Skip the Wine - The Art of Pairing Beef and more with Beer.


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It seems that more and more restaurants are either adding micro brews or expanding the “beer lists” to include pretty exotic beverages.  Usually when you think of pairing a beverage with food you think of wine. Spicy wines are often served with spicy foods, sweet wines with sweets.  Sometimes you want a bit of a contrast to bring out the certain characteristics of both the food and the wine such as a good rose` with subtle fruit or a Gewurztraminer that is slightly sweet to tame the flames.  


The same can be said about pairing beer and food, heavy food/heavy beer, light food/light (not “lite” beer.  Use the same rules as with wine, but as I always say rules are meant to be broken.


Beer may actually be more food-friendly than wine is. There is certainly more room for flavor variety. Winemakers, after all, have one ingredient to play with: grapes. Two, if you count wood barrel–aging. Beer makers can experiment with barley (which adds sweetness), hops (which provide bitterness), yeast (which lend that characteristic "bready" flavor), as well as spices, nuts, chocolate, fruits, and vegetables


If you are new to beer pairing it is a start with the rules and then venture out on your own from there.  If you are using beer in a recipe, serve the same beer with the meal. Remember that you want to be able to drink the beer you are cooking with.  If you would not be caught dead drinking it DO NOT cook with it. The flavors only intensify.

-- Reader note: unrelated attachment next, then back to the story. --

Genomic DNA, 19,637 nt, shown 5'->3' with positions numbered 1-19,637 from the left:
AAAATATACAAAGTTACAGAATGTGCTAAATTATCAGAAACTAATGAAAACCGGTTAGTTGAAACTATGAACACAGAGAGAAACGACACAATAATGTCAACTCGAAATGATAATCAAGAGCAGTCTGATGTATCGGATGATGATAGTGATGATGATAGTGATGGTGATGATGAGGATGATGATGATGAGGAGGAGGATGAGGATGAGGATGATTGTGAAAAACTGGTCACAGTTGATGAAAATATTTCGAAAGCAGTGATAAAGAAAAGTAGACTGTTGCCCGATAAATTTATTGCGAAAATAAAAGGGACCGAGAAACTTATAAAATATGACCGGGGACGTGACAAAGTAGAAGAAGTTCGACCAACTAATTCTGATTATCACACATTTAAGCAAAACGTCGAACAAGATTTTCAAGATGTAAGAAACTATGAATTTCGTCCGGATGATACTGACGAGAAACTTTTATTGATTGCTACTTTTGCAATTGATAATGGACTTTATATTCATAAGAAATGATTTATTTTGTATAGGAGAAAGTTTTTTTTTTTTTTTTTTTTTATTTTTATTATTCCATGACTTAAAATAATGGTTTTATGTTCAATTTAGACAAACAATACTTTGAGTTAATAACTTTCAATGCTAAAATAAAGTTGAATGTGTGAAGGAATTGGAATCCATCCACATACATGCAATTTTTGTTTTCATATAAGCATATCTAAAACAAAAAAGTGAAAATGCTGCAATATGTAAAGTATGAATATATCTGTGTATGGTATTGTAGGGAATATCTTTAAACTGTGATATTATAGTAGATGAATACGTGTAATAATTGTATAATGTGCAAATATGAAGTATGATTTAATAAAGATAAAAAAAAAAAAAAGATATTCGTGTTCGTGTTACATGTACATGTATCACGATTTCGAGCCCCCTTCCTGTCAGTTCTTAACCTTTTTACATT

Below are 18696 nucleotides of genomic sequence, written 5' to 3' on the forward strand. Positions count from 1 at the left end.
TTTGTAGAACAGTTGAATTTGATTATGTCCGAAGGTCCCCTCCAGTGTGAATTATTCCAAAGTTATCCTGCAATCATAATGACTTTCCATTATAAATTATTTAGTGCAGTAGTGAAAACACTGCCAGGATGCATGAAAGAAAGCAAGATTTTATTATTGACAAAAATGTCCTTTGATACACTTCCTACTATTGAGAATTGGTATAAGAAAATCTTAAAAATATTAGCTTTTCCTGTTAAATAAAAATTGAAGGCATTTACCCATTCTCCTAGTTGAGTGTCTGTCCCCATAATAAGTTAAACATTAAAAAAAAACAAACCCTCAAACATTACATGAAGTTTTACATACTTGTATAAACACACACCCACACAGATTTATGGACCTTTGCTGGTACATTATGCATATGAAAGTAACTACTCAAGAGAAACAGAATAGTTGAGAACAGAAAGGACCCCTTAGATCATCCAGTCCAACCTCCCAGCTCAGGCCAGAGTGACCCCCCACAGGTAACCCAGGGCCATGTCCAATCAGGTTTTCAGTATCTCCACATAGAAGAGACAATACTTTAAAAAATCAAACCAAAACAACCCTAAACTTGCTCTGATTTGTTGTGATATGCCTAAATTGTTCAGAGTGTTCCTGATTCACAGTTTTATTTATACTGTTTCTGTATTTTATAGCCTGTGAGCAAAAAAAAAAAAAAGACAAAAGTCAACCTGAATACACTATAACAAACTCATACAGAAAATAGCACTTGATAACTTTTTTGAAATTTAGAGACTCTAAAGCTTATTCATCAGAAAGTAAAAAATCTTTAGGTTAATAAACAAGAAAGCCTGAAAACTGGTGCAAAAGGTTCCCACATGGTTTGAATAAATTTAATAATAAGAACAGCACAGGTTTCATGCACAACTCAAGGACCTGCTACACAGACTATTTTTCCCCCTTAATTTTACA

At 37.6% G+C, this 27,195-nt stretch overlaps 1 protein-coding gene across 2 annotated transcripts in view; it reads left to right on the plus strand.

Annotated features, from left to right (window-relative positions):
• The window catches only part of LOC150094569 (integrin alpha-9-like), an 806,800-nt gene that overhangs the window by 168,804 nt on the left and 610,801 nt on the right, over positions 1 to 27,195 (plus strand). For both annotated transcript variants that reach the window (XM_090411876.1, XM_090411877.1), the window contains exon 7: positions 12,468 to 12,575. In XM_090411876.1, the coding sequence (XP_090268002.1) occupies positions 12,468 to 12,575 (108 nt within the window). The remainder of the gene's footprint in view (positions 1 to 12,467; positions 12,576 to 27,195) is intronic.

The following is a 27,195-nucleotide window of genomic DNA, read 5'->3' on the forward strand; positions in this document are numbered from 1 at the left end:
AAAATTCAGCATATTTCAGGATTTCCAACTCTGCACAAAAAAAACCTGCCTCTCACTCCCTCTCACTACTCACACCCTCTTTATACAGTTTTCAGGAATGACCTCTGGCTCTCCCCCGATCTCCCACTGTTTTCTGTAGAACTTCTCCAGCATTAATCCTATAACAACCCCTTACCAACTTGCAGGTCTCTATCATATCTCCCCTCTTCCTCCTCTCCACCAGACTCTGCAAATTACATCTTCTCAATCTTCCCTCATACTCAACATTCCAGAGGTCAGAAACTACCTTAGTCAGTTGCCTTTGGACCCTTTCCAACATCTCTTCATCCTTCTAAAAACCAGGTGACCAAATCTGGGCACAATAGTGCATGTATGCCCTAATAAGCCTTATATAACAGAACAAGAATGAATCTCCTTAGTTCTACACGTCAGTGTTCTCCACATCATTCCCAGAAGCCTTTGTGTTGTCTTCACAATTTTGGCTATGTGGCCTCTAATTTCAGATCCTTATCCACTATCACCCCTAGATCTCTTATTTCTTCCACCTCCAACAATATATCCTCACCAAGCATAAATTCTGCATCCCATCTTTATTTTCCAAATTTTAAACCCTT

Here are some of the basics to get you started on you tasting and pairing journey.  Lager is like white wine and ale is like red. Ales tend to be more fruity, more “robust” and lagers are brewed to be crisp and light.


  • Fried foods go well with Pilsner, Pale Ale, IPA and Amber.
  • Cream soups go well with Pilsners
  • Hearty soups or stew have a Brown Ale or Porter
  • Chicken or Vegetable soups are best with an Amber
  • Burgers Brown Ale, Amber Ale
  • Steak pour a glass of Porter or Brown Ale
  • Chicken/Fried a Porter, Pale Ale or Marzen
  • Chicken with dark gravy needs Nut Brown Ale or Porter
  • Turkey loves Bock Beer
  • Pork Roast break out the German Wheat
  • Pork Tenderloin goes well with Stout
  • Seafood pairs well with Pilsner, Stout, Wheat Beer, IPA, Pale Ales,  and Stout for Lobster
  • Chocolate desserts go with Oatmeal Stout, Raspberry Stout and Chocolate Stout
  • Fruits pair well with Pilsner
  • Cheese Platters/Cakes Porter or Chocolate Stout, Raspberry Stout


Serving beer at the correct temperature is important.  Beer can taste syrupy if it's too warm. It's best served between 40°F and 50°F.  Finally, timing really is everything. If you're pairing a whole meal with different beers, course by course, dish by dish, make sure to start with a light beer and work your way toward darker beers.


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